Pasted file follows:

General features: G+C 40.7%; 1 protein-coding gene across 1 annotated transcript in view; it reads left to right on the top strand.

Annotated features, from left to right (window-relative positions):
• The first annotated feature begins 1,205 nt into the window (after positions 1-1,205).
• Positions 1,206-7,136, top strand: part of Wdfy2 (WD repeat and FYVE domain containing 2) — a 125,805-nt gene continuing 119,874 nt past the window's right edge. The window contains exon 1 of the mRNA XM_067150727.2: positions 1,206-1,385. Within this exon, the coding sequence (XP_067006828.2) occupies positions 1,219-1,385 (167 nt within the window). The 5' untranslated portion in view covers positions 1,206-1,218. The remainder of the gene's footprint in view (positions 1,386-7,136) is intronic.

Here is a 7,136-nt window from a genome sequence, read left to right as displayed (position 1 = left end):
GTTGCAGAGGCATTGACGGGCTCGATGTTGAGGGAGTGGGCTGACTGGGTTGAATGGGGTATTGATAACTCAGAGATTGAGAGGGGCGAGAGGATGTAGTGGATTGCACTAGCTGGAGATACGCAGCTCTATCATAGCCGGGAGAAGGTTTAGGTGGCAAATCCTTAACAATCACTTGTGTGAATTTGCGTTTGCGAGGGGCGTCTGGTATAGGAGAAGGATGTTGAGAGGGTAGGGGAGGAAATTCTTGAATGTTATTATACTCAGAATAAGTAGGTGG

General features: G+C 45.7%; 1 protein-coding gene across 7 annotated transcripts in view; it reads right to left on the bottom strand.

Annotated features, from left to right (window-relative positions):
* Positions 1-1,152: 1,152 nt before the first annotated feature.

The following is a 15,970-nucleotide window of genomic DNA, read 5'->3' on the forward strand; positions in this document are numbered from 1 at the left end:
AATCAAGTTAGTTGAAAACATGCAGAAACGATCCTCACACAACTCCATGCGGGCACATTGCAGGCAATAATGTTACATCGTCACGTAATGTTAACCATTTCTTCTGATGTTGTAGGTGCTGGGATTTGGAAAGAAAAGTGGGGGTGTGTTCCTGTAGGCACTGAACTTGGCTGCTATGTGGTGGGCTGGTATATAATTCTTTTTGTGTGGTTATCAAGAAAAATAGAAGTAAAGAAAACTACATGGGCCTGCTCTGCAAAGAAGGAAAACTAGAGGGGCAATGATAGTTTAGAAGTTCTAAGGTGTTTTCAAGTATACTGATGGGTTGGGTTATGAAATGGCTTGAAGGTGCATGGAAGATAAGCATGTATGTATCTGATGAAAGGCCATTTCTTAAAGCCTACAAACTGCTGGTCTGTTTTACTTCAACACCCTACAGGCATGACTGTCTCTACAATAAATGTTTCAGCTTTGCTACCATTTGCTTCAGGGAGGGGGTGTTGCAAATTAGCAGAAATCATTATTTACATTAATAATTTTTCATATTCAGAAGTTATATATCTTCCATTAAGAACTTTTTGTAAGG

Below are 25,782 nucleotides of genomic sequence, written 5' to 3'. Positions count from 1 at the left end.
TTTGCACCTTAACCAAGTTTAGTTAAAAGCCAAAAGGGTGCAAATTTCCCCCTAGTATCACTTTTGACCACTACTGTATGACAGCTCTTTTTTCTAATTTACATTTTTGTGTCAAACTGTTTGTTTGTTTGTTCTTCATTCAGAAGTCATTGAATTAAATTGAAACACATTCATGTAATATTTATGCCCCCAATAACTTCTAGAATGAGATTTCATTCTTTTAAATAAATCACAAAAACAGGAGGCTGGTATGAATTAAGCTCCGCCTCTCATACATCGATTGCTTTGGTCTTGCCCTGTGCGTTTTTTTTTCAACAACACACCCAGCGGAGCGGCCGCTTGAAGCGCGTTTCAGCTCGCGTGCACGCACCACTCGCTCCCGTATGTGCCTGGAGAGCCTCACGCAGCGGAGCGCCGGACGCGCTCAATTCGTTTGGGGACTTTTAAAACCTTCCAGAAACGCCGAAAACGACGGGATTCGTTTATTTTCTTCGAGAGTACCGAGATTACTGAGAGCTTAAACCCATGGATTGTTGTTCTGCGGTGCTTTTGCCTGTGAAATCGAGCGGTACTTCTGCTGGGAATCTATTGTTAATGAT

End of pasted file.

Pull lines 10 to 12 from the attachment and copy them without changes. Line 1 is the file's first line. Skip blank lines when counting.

The following is a 15,970-nucleotide window of genomic DNA, read 5'->3' on the forward strand; positions in this document are numbered from 1 at the left end:
AATCAAGTTAGTTGAAAACATGCAGAAACGATCCTCACACAACTCCATGCGGGCACATTGCAGGCAATAATGTTACATCGTCACGTAATGTTAACCATTTCTTCTGATGTTGTAGGTGCTGGGATTTGGAAAGAAAAGTGGGGGTGTGTTCCTGTAGGCACTGAACTTGGCTGCTATGTGGTGGGCTGGTATATAATTCTTTTTGTGTGGTTATCAAGAAAAATAGAAGTAAAGAAAACTACATGGGCCTGCTCTGCAAAGAAGGAAAACTAGAGGGGCAATGATAGTTTAGAAGTTCTAAGGTGTTTTCAAGTATACTGATGGGTTGGGTTATGAAATGGCTTGAAGGTGCATGGAAGATAAGCATGTATGTATCTGATGAAAGGCCATTTCTTAAAGCCTACAAACTGCTGGTCTGTTTTACTTCAACACCCTACAGGCATGACTGTCTCTACAATAAATGTTTCAGCTTTGCTACCATTTGCTTCAGGGAGGGGGTGTTGCAAATTAGCAGAAATCATTATTTACATTAATAATTTTTCATATTCAGAAGTTATATATCTTCCATTAAGAACTTTTTGTAAGG

Below are 25,782 nucleotides of genomic sequence, written 5' to 3'. Positions count from 1 at the left end.